Climate Game Gives Real Options to Save World A game developed by Princeton University professors gives students and executives alike a chance to develop strategies to keep carbon emissions flat. And there's no "get out of jail free" card; players must use already existing technologies.

Climate Game Gives Real Options to Save World

Climate Game Gives Real Options to Save World

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The object of the game is to stabilize greenhouse emissions for the next 50 years by using more efficient technology, such as solar or nuclear energy. hide caption

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The object of the game is to stabilize greenhouse emissions for the next 50 years by using more efficient technology, such as solar or nuclear energy.

Executives play the climate change wedge game at a Carbon Mitigation Initiative meeting at Princeton University. Carbon Mitigation Initiative hide caption

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Carbon Mitigation Initiative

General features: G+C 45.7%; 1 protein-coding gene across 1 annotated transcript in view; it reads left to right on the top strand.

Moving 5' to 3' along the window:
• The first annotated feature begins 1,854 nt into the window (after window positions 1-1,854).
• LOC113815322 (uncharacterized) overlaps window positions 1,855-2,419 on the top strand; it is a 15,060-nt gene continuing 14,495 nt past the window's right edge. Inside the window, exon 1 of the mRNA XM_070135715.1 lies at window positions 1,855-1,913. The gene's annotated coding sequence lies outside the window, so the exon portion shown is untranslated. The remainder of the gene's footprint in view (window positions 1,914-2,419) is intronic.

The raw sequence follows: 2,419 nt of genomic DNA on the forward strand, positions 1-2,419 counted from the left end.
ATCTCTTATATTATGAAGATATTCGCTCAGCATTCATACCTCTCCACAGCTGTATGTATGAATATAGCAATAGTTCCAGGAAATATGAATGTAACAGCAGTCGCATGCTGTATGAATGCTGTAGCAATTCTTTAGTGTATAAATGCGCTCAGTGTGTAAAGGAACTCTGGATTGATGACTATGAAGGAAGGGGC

Executives play the climate change wedge game at a Carbon Mitigation Initiative meeting at Princeton University.

Carbon Mitigation Initiative

When thinking about climate change and reducing carbon emissions, people often bring up the need for technological breakthroughs. But some experts say we already have all the tools and know-how we need to drastically reduce carbon emissions.

That idea is the basis for a new game. It's being played by school children, policy wonks, scientists, and other groups around the world. Recently, at a business seminar held by the Sustainable Enterprise Academy at York University in Toronto, some executives decided to sit down and give it a try.

The first thing to know is that this game isn't like Monopoly or Scrabble. There's no fake money or cards you can swap. It's more like a thought experiment. Pretend you are a policy maker. Your job is to save the world — by keeping carbon emissions flat over the next 50 years.